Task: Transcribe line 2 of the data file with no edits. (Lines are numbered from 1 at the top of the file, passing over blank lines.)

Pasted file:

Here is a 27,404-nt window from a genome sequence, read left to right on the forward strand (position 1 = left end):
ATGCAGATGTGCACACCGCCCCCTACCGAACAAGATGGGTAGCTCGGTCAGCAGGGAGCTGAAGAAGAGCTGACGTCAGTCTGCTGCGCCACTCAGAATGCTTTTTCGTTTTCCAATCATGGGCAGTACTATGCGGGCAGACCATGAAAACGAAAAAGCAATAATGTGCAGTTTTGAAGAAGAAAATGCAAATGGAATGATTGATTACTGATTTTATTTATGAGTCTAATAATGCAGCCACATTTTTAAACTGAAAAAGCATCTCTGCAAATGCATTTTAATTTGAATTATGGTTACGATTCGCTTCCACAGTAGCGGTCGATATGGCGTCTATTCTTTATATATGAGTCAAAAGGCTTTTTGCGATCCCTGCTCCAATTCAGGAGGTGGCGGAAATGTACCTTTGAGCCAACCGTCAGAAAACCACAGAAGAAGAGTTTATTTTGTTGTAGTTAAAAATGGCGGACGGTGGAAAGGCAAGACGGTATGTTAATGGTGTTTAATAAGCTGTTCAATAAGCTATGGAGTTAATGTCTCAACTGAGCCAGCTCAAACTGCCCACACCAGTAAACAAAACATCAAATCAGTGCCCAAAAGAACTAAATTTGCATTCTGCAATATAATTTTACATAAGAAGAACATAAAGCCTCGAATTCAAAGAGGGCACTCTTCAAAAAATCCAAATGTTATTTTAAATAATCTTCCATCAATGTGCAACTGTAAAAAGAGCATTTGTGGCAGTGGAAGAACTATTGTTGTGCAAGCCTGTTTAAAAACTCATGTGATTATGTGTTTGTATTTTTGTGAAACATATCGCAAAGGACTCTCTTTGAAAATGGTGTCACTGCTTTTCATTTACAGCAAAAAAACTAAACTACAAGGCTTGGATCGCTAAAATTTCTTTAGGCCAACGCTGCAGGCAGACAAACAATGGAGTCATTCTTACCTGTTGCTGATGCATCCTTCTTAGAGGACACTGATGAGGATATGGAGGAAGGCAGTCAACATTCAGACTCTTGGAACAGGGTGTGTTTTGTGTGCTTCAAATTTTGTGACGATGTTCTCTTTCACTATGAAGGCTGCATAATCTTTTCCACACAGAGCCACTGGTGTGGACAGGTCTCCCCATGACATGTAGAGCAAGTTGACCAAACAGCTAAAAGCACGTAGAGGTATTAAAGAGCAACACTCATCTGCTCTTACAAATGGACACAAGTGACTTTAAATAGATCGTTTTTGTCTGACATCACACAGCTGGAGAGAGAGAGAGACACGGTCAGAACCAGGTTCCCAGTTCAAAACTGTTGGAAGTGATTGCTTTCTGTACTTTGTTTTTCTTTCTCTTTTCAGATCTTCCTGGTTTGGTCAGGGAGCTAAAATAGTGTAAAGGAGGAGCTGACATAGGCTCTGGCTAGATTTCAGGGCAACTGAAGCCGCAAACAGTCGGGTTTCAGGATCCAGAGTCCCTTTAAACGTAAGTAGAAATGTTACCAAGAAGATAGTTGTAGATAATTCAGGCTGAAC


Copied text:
ATGCAGATGTGCACACCGCCCCCTACCGAACAAGATGGGTAGCTCGGTCAGCAGGGAGCTGAAGAAGAGCTGACGTCAGTCTGCTGCGCCACTCAGAATGCTTTTTCGTTTTCCAATCATGGGCAGTACTATGCGGGCAGACCATGAAAACGAAAAAGCAATAATGTGCAGTTTTGAAGAAGAAAATGCAAATGGAATGATTGATTACTGATTTTATTTATGAGTCTAATAATGCAGCCACATTTTTAAACTGAAAAAGCATCTCTGCAAATGCATTTTAATTTGAATTATGGTTACGATTCGCTTCCACAGTAGCGGTCGATATGGCGTCTATTCTTTATATATGAGTCAAAAGGCTTTTTGCGATCCCTGCTCCAATTCAGGAGGTGGCGGAAATGTACCTTTGAGCCAACCGTCAGAAAACCACAGAAGAAGAGTTTATTTTGTTGTAGTTAAAAATGGCGGACGGTGGAAAGGCAAGACGGTATGTTAATGGTGTTTAATAAGCTGTTCAATAAGCTATGGAGTTAATGTCTCAACTGAGCCAGCTCAAACTGCCCACACCAGTAAACAAAACATCAAATCAGTGCCCAAAAGAACTAAATTTGCATTCTGCAATATAATTTTACATAAGAAGAACATAAAGCCTCGAATTCAAAGAGGGCACTCTTCAAAAAATCCAAATGTTATTTTAAATAATCTTCCATCAATGTGCAACTGTAAAAAGAGCATTTGTGGCAGTGGAAGAACTATTGTTGTGCAAGCCTGTTTAAAAACTCATGTGATTATGTGTTTGTATTTTTGTGAAACATATCGCAAAGGACTCTCTTTGAAAATGGTGTCACTGCTTTTCATTTACAGCAAAAAAACTAAACTACAAGGCTTGGATCGCTAAAATTTCTTTAGGCCAACGCTGCAGGCAGACAAACAATGGAGTCATTCTTACCTGTTGCTGATGCATCCTTCTTAGAGGACACTGATGAGGATATGGAGGAAGGCAGTCAACATTCAGACTCTTGGAACAGGGTGTGTTTTGTGTGCTTCAAATTTTGTGACGATGTTCTCTTTCACTATGAAGGCTGCATAATCTTTTCCACACAGAGCCACTGGTGTGGACAGGTCTCCCCATGACATGTAGAGCAAGTTGACCAAACAGCTAAAAGCACGTAGAGGTATTAAAGAGCAACACTCATCTGCTCTTACAAATGGACACAAGTGACTTTAAATAGATCGTTTTTGTCTGACATCACACAGCTGGAGAGAGAGAGAGACACGGTCAGAACCAGGTTCCCAGTTCAAAACTGTTGGAAGTGATTGCTTTCTGTACTTTGTTTTTCTTTCTCTTTTCAGATCTTCCTGGTTTGGTCAGGGAGCTAAAATAGTGTAAAGGAGGAGCTGACATAGGCTCTGGCTAGATTTCAGGGCAACTGAAGCCGCAAACAGTCGGGTTTCAGGATCCAGAGTCCCTTTAAACGTAAGTAGAAATGTTACCAAGAAGATAGTTGTAGATAATTCAGGCTGAAC